In Supreme Court 15 June 2018, ECLI:NL:HR:2018:914 (Bursa/Güris et al.) the Dutch Supreme Court ruled in favour of a strict application of the (alternative) time limit for filing for the annulment of an arbitral award. If the first time limit of three months after the deposit or dispatch of the award has lapsed, a claim for annulment cannot be filed until the start of the second time limit of three months after service of the award and leave for enforcement.
The municipality of Bursa, a large city in north-western Turkey, entered into a contract with a consortium of construction companies for the construction of an urban railway system in its municipality (the ‘Bursa Light Rail System’). The construction agreement contains a submission to arbitration in accordance with the Rules of Arbitration of the International Chamber of Commerce (ICC) of 1 January 1998. The place of arbitration is The Hague.
The Bursa Light Rail System project, which dates back to 1997, has led to a number of disputes. This has resulted in several ICC arbitral awards as well as several annulment proceedings before the Dutch courts. The present case relates to an arbitral award of 11 July 2011 in which Bursa was ordered to reimburse a number of the construction companies, Güris et al., for additional costs incurred as a result of a delay of the project.
On 3 October 2011, Güris et al. deposited the arbitral award at the registry of The Hague District Court. Güris et al. then requested leave for enforcement of the award before the interim relief judge of the same court, which it granted on 6 June 2012. Güris et al. also filed for the recognition and enforcement of the award before the Bursa District Court in Turkey, which it granted on 30 May 2013.
On 19 September 2012, Bursa filed a claim for annulment of the arbitral award before The Hague District Court on the grounds that one of the arbitrators had not been impartial and independent (under current Dutch procedural law, a claim for annulment is filed before the competent Court of Appeal). The Hague District Court rejected the claim for annulment, and that decision was upheld in appeal proceedings before The Hague Court of Appeal. The Hague Court of Appeal ruled that Bursa lacked a cause of action because the claim for annulment was not filed within the applicable time limits.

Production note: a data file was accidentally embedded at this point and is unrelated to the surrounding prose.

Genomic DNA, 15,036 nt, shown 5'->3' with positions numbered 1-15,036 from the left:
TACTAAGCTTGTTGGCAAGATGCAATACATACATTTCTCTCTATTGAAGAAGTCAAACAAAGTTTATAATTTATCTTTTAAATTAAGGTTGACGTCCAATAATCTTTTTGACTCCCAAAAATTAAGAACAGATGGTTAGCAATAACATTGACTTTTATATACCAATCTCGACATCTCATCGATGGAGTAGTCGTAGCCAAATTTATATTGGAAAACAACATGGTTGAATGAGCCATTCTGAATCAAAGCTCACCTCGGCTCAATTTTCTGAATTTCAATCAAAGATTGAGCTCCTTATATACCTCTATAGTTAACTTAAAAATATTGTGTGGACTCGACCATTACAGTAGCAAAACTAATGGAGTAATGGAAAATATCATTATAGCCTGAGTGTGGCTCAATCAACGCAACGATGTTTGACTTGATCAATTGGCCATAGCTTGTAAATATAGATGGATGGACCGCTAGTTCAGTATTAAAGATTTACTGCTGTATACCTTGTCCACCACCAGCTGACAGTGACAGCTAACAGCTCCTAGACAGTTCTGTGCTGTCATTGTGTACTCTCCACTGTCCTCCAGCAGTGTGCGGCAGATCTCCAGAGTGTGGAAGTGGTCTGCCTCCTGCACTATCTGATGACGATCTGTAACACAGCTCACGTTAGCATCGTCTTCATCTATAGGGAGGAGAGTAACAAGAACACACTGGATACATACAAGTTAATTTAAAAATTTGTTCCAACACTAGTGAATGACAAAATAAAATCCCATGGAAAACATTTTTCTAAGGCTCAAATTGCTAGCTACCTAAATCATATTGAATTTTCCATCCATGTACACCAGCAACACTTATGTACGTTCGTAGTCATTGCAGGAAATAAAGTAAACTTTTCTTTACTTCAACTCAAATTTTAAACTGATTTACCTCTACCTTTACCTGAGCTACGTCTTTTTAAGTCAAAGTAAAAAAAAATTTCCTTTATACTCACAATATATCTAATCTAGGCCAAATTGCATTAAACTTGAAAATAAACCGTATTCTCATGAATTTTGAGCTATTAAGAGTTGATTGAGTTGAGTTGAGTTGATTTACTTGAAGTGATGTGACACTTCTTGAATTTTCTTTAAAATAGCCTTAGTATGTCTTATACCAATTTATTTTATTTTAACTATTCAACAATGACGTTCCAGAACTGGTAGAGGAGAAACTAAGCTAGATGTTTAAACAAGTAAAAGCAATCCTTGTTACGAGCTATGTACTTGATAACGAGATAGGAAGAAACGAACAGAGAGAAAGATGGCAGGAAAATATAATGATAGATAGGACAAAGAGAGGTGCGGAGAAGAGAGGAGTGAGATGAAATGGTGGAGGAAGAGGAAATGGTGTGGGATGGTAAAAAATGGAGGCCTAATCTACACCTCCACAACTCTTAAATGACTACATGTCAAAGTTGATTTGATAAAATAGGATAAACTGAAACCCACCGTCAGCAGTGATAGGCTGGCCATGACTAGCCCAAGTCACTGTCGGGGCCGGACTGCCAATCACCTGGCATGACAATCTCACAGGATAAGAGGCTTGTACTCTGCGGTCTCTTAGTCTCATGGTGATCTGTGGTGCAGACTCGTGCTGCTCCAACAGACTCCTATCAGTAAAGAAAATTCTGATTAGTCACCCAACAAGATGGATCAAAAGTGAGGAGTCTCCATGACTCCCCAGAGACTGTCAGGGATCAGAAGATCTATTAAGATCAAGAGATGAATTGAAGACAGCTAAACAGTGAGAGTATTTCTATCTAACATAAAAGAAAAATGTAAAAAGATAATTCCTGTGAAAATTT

Under Dutch procedural law applicable to the award against Bursa (article 1064(3) Dutch Code of Civil Procedure (DCCP) (old), currently article 1064a(3)), there are two time limits for filing a claim for annulment:
- The first time limit is three months, commencing on the date the award is deposited with the registry of the district court of the place of arbitration. Under the current article 1064a Dutch Code of Civil Procedure, however, this time limit commences on the date the award is dispatched to the parties. The date commences on the date the award is deposited with the registry of the district court only if parties have agreed to such deposition.
- The second time limit is three months, commencing on the date the award is served together with a leave for enforcement.